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Taking Foodstuffs Into Turkey

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Loaded up as I am this time, one of my best friends there has asked me to bring her back a couple of jars of Bovril, which her hubby adores. I know it is beef (luckily not pork!) extract and I wonder if it contravenes some rule about meat or meat products? I remember an Italian friend got his salami confiscated at Heathrow but think taking away the Bovril might be a bit far fetched but I am just checking:)Also, I am bringing Ovaltine (for me) - think that's ok!

But - more problematical - my BEST friend who has done so much for me wants 1/2 kilo best mature Cheddar *sigh* I promised him...thoughts or experiences?(Good thing he's not a Stilton addict!)

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Can not say I'm an expert as to "the rules" but I can say that I've never had any problems, what I do is:First do not pack groceries in your hand luggage - This is especially true for Bovril because of the liquid content.

Next do not bring any opened packages - A 1/2 full tin of Ovaltine might be thought of as narcotics.

Finally for the Cheese make sure it is vacuum packed - that way you need not even worry about Stilton http://www.turkeycentral.com/public/style_emoticons/<#EMO_DIR#>/tongue.gifBasically pack your Groceries in your "Hold Luggage" - that's what I have done for years with no problems

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I agree with the advice Bushman has given you although I've never had any problem with cheese in a sealed pack in my hand luggage.

I used to carry my Marmite in my handbag until the liquids ban.

The last time I came through Heathrow, on Dec. 1st everyone was checked over by a sniffer dog trained to spot large amounts of money. I checked with the officer who said there is no limit to the amount of money you can take out of the country (UK) but you should register amounts over

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The sniffer dogs would surely have a field day with smelly cheese:))Thank you Bushman and Sunny for the helpful answers! I never thought of vacuum packed cheese. Yes, it's true about spreads; a couple of years ago I stupidly put a jar of peanut butter in my hand baggage and got it confiscated at Heathrow.

In the early days after 9/11 I had to struggle not to get my hand blender confiscated. They said the revolving blades constituted a weapon but in the end relented as they saw the blade was non detachable. Moral is that you have to be really careful these days hence my asking what may seem rather obvious questions on forum.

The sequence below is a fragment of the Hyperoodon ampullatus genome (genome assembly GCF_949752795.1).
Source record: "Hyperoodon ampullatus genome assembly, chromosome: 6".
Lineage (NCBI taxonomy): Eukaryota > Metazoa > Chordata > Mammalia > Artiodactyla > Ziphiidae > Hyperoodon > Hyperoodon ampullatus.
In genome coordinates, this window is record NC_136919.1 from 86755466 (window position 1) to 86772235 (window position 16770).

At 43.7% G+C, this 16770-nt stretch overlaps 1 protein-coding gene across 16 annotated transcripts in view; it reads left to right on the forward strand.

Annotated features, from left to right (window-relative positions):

I think my food question was more related to the food and hygiene aspect of customs rather than security.

Thanks for the point about money, Sunny - is there a limit as to the amount of hard currency we can take out of Turkey?

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For cash the rules are similar to the U.

K., electronically, no problems. Turkey has embraced the internationalanti-money laundering rules.

Re. food, Turkey has similar rules to most countries ie. no meat, eggs, dairy products etc.. In practice if they are small amounts in your hold luggage, they do not tend to get too excited.

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I found this info:-The Turkish legislation states that one may take up to $ 5,000 or the equivalent amount in another currency notes out of the country. Non-residents- provided that they have declared it on their arrival- and residents those present a document that they purchased foreign exchange from the banks or participation banks within the framework of the regulations of invisible transactions, may freely take abroad foreign currency of which value exceeds $ 5,000. Otherwise, they can transfer foreign exchange of which value exceeds $5,000 through banks and participation banks only. Please note that if a person breaches the above rule and this is detected/proven by authorities (either in Turkey or abroad):a) The money is seized and becomes a possession of the Republic of Turkey.:lol: A principal penalty of YTL equivalent of the seized amount is to be charged if the money is captured by Turkish authorities.c) If the money brought abroad had not been seized/detected by the Turkish officers, then the principal penalty is twice stated in (:lol:. Thus, the total principal penalty may amount to up to twice the seized money.d) Moreover, a 'late payment penalty' (the interest) is to be charged based on the above mentioned principal penalty at the interest rate mentioned by Law No. 6183, which is currently 3% per month for the duration between the time of the breach and the date when penalty will be paid. Please note that the Undersecretariat of Treasury is in charge of all issues with regards to the foreign currency legislation in Turkey. Moreover whether the source of the money was legal/in line with the anti-money laundering rules is of great importance to the relevant authorities. In case a money laundering action had taken place, the penalties are to be much severe.

Where the emoticons came from I've no idea and I can't get rid of them,sorry.

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So $5,000 is the maximum. Thanks for the helpful post as usual, Sunny:)That is the rule as far as taking money OUT of Turkey but as far as bringing it in..there seem to be no such restrictions.

A friend of mine who does a bit of everything, had a German client who flew into Turkey with a million dollars in cash for deposit on some land! He came on his private jet but still...

It figures that they won't be that fussy re valuables and huge amounts of cash coming inwards rather than outwards! I am amazed at the people who do these kind of things but then if you look at the Madoff case, the more money people deal with, the more arrogant it seems to make them.

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